When Joshua takes over for Moses, God gives him the Bible’s greatest halftime speech. It’s got everything: Tactical instruction mixed with a lot of “strong and courageous” talk to reIMG_2361ally get you fired up.

That’s the part that originally drew me to the passage years ago. As a young man, the “strong and courageous” phrase (it’s repeated 3 times in Joshua 1 alone) really motivated me. I got a mental image of myself doing daring things for God. Oddly enough though, God hasn’t yet called me to stand on top of a mountain, wind in my hair (wouldn’t it be nice if I had hair), chest out, looking heroic. He hasn’t even called me to courageously lead his people in a game of football.

That’s because I was missing the point of Joshua 1. God’s instructions to Joshua begin like this:

“Be strong and very courageous. Be careful to obey all the law my servant Moses gave you; do not turn from it to the right or to the left, that you may be successful wherever you go.”

God was calling Joshua to lead by following. He needed Joshua to courageously trust that God was in control. He was asking for obedience, not heroic posturing or even personal sacrifice in Joshua’s own strength.

When I read this passage years ago, I was like a tiny barking dog, tugging at God’s leash to get into fights I couldn’t win. I had ideas for how to change the world, how to develop the perfect ministry.

Meanwhile, God didn’t need my ideas or my pride. He just needed me to stop tugging at the leash, and courageously obey him by following him wherever he took me. Every once in a while God’s plan has included my ideas, but constantly it has required me to love my neighbor, be honest, and consider others better than myself. He’s taken me places that require strength and courage, but most of all they’ve required obedience.

God doesn’t leave us at a loss for His instructions either. His charge to Joshua continues like this: “Keep this Book of the Law always on your lips; meditate on it day and night, so that you may be careful to do everything written in it. Then you will be prosperous and successful.”

One of my mentors has always described discipleship this way: “Read God’s word and do what it says.” That’s God’s charge to Joshua, and it’s His call for us too. The Israelites in Joshua’s time revered the Word of God as imbued with His own immense power. They memorized it, held it in the highest regard, and recognized that rebellion against it meant a separation from the only thing keeping them alive in the wilderness: God and his plan.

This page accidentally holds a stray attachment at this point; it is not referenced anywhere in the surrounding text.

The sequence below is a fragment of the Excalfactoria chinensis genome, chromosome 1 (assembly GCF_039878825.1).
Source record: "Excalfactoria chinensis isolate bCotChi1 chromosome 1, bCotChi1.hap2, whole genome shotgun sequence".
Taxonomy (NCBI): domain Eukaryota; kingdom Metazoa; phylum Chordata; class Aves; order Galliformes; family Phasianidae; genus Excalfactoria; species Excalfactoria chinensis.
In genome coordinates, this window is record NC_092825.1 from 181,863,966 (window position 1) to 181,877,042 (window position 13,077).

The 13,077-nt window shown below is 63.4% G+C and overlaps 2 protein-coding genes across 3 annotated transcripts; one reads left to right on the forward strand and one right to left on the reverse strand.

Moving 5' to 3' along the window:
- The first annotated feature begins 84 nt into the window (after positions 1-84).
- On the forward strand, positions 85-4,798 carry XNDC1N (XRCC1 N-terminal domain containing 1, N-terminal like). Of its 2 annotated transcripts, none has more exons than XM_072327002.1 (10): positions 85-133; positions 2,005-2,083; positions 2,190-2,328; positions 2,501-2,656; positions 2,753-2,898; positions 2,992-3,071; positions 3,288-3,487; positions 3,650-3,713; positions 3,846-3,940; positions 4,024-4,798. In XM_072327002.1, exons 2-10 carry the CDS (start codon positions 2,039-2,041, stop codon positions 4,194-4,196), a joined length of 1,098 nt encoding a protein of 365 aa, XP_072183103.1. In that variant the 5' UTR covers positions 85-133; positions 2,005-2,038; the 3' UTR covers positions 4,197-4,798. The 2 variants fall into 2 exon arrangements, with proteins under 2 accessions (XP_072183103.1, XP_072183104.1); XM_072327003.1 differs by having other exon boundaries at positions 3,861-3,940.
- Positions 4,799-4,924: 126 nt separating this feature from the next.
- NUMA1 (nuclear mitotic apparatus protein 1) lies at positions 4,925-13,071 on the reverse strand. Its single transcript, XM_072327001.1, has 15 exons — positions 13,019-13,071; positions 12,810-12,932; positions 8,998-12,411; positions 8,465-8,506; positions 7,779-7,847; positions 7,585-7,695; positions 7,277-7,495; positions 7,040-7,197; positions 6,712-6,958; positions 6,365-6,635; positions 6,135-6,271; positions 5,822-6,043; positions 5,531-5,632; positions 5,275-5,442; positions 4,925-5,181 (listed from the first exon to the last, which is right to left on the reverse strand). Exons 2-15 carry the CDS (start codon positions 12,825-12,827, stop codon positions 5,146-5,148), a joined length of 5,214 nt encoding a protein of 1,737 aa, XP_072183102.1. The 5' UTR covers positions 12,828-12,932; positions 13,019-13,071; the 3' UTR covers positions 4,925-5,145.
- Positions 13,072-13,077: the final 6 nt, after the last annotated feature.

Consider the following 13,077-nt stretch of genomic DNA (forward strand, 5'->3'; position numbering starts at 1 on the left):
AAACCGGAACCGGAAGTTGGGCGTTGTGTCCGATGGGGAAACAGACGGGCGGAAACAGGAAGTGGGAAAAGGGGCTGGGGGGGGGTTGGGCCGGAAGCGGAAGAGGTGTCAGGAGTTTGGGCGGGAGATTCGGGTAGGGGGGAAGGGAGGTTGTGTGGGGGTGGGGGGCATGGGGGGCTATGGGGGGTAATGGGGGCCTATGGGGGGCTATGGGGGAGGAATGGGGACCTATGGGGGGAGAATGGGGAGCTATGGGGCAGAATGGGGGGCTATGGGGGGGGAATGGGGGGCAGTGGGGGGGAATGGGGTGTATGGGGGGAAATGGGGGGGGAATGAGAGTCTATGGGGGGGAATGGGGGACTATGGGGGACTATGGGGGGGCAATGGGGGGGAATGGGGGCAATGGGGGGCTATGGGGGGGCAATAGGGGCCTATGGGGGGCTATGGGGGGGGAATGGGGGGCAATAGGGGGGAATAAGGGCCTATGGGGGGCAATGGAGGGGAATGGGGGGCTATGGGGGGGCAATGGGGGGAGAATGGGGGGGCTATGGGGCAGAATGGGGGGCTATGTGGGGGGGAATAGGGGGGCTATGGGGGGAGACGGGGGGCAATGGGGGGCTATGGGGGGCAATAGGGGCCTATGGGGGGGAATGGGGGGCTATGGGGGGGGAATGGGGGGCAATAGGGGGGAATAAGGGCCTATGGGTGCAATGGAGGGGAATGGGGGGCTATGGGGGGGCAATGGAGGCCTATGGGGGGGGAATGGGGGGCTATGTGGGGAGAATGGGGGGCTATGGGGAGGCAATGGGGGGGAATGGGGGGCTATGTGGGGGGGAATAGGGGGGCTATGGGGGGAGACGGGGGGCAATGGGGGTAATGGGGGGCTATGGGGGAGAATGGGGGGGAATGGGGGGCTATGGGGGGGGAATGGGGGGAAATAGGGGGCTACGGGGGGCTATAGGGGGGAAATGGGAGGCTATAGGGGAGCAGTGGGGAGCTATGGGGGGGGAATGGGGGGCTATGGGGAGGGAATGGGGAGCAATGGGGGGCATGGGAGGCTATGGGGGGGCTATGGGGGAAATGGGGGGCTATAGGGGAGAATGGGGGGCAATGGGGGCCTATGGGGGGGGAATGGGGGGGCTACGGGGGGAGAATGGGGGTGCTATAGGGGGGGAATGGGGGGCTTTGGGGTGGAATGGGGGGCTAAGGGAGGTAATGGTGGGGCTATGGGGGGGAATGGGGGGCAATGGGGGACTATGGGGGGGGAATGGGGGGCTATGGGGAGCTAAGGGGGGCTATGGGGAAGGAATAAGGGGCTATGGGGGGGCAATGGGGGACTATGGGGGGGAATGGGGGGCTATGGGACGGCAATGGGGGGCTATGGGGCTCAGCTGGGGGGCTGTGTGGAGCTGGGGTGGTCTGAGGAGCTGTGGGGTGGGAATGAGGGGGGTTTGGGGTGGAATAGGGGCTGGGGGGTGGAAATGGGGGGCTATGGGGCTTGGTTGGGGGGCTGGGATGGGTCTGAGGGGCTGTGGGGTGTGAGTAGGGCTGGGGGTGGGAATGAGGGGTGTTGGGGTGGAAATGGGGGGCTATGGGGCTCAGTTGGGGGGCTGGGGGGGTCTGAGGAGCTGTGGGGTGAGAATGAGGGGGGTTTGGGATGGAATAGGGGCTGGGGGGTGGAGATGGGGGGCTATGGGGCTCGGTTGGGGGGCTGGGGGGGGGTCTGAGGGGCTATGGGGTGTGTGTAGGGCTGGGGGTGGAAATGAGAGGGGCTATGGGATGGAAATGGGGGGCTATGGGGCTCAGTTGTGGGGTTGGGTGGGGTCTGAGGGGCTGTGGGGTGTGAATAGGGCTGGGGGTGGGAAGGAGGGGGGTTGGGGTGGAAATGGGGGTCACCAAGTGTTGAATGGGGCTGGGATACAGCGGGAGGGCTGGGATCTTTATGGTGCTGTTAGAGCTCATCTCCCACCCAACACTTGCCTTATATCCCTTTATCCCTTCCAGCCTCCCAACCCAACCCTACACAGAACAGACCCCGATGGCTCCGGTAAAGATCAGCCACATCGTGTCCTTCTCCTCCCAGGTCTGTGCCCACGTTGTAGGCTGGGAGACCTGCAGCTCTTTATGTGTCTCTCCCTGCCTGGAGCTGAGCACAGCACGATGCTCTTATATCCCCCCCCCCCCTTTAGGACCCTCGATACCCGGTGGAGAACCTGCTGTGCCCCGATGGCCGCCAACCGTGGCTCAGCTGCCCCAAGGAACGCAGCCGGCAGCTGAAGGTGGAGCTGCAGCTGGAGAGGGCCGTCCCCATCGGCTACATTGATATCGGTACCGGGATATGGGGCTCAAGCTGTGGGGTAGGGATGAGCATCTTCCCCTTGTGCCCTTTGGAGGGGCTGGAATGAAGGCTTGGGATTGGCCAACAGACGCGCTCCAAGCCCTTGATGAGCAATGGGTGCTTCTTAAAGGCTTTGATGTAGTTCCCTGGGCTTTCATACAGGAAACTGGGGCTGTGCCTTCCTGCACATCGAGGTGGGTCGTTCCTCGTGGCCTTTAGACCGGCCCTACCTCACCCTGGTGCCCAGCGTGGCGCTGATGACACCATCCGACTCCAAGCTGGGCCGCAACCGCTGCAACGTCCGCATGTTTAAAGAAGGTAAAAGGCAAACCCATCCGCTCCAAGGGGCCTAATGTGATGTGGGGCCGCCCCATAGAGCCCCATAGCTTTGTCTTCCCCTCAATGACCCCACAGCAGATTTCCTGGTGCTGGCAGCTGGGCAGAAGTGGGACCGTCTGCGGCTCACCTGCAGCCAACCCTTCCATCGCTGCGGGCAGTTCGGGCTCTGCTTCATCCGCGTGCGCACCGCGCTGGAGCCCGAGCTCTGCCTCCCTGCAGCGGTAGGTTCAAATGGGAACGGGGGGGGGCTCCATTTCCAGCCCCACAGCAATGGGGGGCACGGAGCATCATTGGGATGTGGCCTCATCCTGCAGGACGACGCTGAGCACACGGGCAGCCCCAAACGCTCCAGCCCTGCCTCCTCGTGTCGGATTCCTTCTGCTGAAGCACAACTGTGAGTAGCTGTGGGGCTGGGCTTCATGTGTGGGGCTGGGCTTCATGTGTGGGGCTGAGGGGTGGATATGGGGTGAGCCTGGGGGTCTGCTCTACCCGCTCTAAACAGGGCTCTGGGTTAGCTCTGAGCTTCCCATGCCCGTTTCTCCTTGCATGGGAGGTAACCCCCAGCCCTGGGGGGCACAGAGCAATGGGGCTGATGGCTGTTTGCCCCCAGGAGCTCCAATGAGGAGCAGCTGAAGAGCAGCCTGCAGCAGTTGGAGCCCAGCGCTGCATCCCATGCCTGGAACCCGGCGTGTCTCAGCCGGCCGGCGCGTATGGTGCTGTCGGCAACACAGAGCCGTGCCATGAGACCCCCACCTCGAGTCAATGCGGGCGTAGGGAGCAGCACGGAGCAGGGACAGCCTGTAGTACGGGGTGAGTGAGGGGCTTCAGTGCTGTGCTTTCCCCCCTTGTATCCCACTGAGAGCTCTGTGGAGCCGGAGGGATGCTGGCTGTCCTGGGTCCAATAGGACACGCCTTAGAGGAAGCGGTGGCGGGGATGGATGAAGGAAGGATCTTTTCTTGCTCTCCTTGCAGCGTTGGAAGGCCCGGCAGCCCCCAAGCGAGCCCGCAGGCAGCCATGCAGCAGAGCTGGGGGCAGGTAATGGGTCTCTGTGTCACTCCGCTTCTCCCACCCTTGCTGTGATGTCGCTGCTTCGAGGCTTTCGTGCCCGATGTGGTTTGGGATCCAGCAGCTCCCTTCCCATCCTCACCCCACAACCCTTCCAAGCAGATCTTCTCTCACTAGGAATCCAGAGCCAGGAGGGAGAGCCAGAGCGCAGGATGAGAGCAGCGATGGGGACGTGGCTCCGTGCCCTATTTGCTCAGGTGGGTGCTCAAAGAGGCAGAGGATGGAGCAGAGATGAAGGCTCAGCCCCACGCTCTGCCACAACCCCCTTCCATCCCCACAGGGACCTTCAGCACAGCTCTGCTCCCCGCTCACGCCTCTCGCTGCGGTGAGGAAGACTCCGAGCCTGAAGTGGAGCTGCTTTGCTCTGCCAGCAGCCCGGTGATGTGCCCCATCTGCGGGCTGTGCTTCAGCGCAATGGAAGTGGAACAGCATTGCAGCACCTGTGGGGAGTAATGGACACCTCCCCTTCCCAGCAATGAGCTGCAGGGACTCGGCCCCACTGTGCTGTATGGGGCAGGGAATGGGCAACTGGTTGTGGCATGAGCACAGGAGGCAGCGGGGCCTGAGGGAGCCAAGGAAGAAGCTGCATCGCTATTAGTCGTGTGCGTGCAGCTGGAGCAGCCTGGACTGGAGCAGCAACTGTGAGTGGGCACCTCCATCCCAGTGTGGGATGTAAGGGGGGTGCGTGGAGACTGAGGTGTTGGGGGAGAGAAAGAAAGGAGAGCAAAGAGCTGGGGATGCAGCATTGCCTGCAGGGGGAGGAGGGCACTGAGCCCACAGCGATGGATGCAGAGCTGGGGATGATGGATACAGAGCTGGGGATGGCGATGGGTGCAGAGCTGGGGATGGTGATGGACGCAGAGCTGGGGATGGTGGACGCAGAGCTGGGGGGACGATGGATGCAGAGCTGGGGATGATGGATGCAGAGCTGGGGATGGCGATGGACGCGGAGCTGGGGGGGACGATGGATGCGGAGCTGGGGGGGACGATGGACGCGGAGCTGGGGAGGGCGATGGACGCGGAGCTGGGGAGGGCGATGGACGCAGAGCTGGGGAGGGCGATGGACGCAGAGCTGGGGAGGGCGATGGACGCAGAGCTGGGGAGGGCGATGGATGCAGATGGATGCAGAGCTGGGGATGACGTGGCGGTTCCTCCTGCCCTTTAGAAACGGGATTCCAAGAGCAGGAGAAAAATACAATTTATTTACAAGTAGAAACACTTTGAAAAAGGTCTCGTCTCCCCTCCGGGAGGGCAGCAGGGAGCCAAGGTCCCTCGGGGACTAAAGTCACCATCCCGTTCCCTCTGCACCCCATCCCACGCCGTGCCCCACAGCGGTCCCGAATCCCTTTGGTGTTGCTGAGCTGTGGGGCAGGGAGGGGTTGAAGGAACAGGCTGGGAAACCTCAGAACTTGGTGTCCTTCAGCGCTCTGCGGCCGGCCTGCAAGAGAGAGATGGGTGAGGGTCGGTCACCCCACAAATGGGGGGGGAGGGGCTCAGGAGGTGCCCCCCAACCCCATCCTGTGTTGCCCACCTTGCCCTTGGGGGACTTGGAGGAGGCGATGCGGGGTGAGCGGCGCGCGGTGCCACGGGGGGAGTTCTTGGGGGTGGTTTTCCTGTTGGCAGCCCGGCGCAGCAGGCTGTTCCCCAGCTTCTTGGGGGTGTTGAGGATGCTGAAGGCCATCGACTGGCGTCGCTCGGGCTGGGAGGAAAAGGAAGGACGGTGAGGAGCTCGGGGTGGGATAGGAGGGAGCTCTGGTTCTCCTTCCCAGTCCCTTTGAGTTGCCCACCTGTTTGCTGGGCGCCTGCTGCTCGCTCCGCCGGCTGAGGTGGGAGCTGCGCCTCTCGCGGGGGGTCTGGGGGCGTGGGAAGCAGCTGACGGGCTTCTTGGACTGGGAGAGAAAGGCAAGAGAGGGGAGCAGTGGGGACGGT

God created the world with a word. He instructed Joshua with powerful words, and His Word is available to us more readily than it’s been to any people group before. With that in mind, let’s stop pulling at God’s leash. Let’s lead by following.

When was the last time you memorized a scripture verse? God doesn’t ask us to keep a searchable copy of the Bible in our iPhone, but he does ask us to keep his word on our lips. It takes discipline to keep God’s word on our minds and in our mouths, but it comes with great benefits.

When we constantly remind ourselves of the content of God’s word, we’re exposing ourselves over and over again to the transformative power of Christ. That’s a lot more than just committing to do the right thing or be a good person. It’s a step toward knowing God.

Immersion in and obedience to God’s word means that we’re aligning ourselves with God and his plans. Now that’s a position of strength, from which we can act courageously. God’s next words to Joshua sum it up. After calling for him to immerse himself in the Word, God says this:

“Have I not commanded you? Be strong and courageous. Do not be afraid; do not be discouraged, for the Lord your God will be with you wherever you go.”

God regularly took Joshua into life threatening situations. Joshua had to be strong and courageous. Most of all though, he had to obey and act with the knowledge that God’s work done God’s way does not fail. In faith and obedience he assaulted Jericho with only trumpets and clay pottery. He won, because God won. With God’s words on our lips and in our hearts, may our footsteps follow in his, where we’ll never loose our way.